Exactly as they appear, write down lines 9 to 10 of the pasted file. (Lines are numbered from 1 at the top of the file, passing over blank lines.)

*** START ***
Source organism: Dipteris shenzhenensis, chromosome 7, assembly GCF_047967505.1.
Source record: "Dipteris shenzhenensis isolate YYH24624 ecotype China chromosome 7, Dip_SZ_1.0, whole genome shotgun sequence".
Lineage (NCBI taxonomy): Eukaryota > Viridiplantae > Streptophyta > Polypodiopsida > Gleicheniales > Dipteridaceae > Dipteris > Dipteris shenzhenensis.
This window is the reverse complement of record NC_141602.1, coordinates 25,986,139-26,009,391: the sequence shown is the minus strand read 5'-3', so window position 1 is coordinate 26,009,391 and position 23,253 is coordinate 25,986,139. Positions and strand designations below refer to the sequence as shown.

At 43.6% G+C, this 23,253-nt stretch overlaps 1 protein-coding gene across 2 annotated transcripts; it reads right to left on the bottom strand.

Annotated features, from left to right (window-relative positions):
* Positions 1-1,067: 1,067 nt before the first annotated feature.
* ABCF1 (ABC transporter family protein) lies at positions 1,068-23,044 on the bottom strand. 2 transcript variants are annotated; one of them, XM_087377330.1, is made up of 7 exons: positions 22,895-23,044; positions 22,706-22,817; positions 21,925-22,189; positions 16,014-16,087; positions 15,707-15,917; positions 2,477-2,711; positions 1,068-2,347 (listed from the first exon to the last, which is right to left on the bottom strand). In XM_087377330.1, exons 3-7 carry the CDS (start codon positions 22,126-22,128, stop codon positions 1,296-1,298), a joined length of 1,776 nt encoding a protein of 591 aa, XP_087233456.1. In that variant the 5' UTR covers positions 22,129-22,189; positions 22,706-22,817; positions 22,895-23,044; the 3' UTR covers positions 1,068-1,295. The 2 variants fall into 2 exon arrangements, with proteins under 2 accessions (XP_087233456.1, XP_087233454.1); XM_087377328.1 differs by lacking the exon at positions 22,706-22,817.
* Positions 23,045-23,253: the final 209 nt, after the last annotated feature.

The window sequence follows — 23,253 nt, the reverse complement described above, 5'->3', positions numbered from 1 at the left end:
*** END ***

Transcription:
* Positions 23,045-23,253: the final 209 nt, after the last annotated feature.

The window sequence follows — 23,253 nt, the reverse complement described above, 5'->3', positions numbered from 1 at the left end: